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Document and Benefit Fraud

Lead defendant in fraudulent identification document scheme sentenced to nearly 4 years in federal prison

DALLAS - The lead defendant in a fraudulent document scheme was sentenced on Monday to 44 months in federal prison. The sentence was announced by U.S. Attorney James T. Jacks of the Northern District of Texas. The case was investigated by U.S. Immigration and Customs Enforcement (ICE) and the Texas Department of Public Safety (DPS).

Just weeks before his federal trial was to begin, Ruben Gomez-Luevano, 36, a Mexican citizen living in McKinney, Texas, pleaded guilty in March 2010 to one count of conspiracy to transfer stolen and unlawfully issued identification documents. After serving his sentence, he will be referred to ICE and be placed into deportation proceedings.

Gomez-Luevano's two co-defendants, Reyes David Martinez 36, of Dallas, and Alvaro Ivan Adame, 41, of Wichita Falls, Texas, pleaded guilty to their roles in the scheme and have been sentenced. Martinez pleaded guilty in April 2009 to one count of conspiracy to transfer unlawfully issued identification documents and was sentenced in July 2009 to 14 months in prison. Likewise, Adame pleaded guilty in December 2009 to one count of accessory after the fact to the crime of improper entry by an alien and was sentenced the same day to five years probation. At the time of his offense, Adame was a lieutenant with the Texas DPS and worked as a supervisor in its Driver License Division at offices on Northwest Highway in Dallas and in Wichita Falls, Texas. As part of his plea agreement with the government, Adame resigned from Texas DPS, and he permanently relinquished his Texas peace officer's license, precluding him from ever obtaining that license again in Texas.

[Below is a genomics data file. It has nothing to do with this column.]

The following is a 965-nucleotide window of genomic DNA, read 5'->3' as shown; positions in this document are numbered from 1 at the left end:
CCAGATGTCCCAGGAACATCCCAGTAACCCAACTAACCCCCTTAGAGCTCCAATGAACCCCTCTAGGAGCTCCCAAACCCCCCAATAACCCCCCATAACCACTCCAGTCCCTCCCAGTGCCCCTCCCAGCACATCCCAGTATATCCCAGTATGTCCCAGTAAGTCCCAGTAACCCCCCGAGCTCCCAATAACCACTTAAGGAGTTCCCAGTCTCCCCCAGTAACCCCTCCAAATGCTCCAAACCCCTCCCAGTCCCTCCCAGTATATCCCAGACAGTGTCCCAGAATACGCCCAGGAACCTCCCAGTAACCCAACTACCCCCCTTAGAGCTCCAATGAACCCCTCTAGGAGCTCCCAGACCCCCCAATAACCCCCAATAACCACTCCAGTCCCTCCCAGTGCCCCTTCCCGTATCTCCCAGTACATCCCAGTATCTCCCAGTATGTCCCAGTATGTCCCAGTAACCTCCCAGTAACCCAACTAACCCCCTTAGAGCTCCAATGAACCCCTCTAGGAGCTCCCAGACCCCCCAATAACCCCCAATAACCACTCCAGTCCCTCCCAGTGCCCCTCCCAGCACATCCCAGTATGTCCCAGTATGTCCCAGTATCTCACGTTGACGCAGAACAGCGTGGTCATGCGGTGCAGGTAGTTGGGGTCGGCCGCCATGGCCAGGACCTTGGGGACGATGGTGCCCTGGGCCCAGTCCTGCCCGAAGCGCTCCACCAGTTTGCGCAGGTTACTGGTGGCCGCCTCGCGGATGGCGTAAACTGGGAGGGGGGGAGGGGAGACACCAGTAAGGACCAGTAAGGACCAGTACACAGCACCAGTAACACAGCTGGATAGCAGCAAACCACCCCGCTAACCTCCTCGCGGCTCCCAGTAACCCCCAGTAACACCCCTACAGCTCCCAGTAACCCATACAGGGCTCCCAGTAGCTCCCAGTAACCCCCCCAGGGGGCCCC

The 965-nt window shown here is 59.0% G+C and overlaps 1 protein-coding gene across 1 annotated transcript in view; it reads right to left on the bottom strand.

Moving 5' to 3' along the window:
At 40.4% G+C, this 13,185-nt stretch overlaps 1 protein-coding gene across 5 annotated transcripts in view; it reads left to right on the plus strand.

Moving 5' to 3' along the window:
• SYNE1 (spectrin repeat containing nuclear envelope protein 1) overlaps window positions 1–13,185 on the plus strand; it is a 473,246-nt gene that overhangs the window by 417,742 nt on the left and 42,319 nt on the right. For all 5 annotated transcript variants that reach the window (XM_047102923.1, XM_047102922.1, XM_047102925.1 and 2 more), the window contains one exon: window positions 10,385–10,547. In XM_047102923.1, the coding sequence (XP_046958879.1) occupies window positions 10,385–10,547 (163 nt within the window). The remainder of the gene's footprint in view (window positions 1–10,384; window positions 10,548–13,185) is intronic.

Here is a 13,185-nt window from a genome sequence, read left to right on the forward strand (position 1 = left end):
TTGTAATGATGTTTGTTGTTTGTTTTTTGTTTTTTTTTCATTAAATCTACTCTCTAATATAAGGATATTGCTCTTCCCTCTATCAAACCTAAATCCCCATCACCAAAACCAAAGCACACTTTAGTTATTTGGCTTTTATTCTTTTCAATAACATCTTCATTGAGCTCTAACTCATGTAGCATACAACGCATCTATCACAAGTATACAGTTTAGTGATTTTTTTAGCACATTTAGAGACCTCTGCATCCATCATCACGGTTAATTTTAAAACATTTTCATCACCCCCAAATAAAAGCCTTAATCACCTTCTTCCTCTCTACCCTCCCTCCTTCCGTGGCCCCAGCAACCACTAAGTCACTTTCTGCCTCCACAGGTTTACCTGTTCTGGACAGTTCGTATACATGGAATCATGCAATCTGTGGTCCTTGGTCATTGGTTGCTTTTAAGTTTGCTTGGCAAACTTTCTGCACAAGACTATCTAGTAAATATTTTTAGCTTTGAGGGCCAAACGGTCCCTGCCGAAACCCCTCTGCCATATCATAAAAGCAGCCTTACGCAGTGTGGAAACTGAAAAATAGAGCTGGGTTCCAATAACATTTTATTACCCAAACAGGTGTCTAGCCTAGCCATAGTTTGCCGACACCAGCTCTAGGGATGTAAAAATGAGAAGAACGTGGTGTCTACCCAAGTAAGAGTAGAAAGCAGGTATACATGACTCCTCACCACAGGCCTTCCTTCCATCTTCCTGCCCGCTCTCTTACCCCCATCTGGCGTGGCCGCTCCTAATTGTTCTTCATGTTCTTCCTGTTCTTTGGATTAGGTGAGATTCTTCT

With full knowledge of Gomez-Luevano's illegal status in the United States, Adame attempted to employ him as an "off the books" confidential informant to assist with an investigation into the use of fraudulent documents at Texas DPS offices; but DPS refused to approve him. Adame assisted Gomez-Luevano in avoiding apprehension and deportation, and also received money from Gomez-Luevano for helping the aliens that were paying Gomez-Luevano to obtain Texas driver's licenses and identification cards to clear fines they owed to DPS.

According to documents filed in the case, Gomez-Luevano admitted that from 2003 until his arrest in January 2009, he conspired to transfer driver's licenses and identification cards knowing they were produced without lawful authority. Martinez became involved in the conspiracy in 2008 when he began working for Gomez-Luevano. Martinez and Gomez-Luevano transported aliens from Texas to New Mexico, and helped them obtain fraudulent New Mexico residency documents. The aliens then presented the documents to New Mexico's Department of Motor Vehicles (DMV) and received driver's licenses.

Martinez and Gomez-Luevano then transported the aliens back to the Dallas area where they presented the New Mexico licenses or identification cards to the Texas DPS, including the office managed by DPS Lt. Adame. Then they received a Texas driver's licenses or identification cards in the mail. The aliens paid Gomez-Luevano between $1500 and $2500 to receive their Texas licenses. Sometimes, Gomez-Luevano even allowed the aliens to use his vehicle to take the driving test. The district court found that Gomez-Luevano assisted others in fraudulently procuring more than 200 Texas driver's licenses and identification cards during the conspiracy.

The case was investigated by ICE's Document and Benefit Fraud Task Force with the cooperation of the Texas DPS. Assistant U.S. Attorneys Cara Foos Pierce and Errin Martin, Northern District of Texas, prosecuted the case.

For more information, visit www.ice.gov.